THE number of wildlife casualties returned to their habitat by an animal welfare charity has increased by almost one-fifth since it opened a new rescue centre.
The Scottish SPCA released 2795 wild animals back into the wild last year, an 18% increase on 2011 when it returned 2364 creatures to their natural habitat.
It expects this year to be even busier and so far in 2014 has already cared for over 200 more wild animals than in the same period last year.
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Funded entirely by donations, the £3.5 million centre at Fishcross, near Alloa in Clackmannanshire, was opened on April 23, 2012.
Centre manager Colin Seddon said: "The significant rise is probably due to an increased awareness among the Scottish public about how we can help sick, injured and orphaned wildlife. This has resulted in more people calling our helpline when they come across a distressed wild animal. We've also invested significantly in our frontline staff, meaning we have more officers to respond than ever before. Releasing wild animals fit and healthy back to their natural habitats is always our aim wherever possible so this is incredibly encouraging."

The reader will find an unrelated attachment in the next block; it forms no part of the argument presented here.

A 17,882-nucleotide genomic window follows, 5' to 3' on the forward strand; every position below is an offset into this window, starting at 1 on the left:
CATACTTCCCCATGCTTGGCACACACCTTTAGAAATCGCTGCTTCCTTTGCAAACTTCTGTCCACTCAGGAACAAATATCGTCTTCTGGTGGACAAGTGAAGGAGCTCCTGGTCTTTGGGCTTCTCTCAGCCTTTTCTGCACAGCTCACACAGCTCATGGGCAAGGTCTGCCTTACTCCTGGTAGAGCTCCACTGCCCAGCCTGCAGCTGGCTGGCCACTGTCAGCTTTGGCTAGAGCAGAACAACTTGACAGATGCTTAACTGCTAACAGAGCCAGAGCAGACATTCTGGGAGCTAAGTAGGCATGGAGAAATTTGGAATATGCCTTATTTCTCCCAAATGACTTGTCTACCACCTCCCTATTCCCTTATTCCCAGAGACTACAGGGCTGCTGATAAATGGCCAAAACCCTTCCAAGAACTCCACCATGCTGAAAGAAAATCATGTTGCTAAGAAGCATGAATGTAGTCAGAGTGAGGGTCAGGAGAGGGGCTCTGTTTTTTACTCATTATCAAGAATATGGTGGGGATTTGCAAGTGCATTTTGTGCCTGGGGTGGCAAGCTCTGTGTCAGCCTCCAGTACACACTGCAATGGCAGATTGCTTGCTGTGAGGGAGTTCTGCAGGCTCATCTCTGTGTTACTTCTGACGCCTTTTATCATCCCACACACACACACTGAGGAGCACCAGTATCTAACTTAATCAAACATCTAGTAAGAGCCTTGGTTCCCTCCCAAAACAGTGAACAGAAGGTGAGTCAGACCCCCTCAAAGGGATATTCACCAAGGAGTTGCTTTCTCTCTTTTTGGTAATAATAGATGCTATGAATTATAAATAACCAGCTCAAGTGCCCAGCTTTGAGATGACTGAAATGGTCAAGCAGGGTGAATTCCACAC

The facility has on-site veterinary facilities which means creatures do not have to be moved once they arrive, keeping human interaction and stress to an absolute minimum. Among the animals cared for at the centre was Squirrelly, a one-week-old red squirrel kit who was found by a dog in Inverness woodland.
It was believed he may have fallen out of a tree. The orphan had to be syringe-fed every two to three hours until he was old enough to be moved on to solid food. Squirrelly was successfully released back into the wild at two months old.
The centre also rescued a female capercaillie found with a shoulder injury in Aberdeenshire, the first time the Scottish SPCA's wildlife team had dealt with the species. She made an "excellent" recovery after receiving treatment and was released back into the wild less than a week later.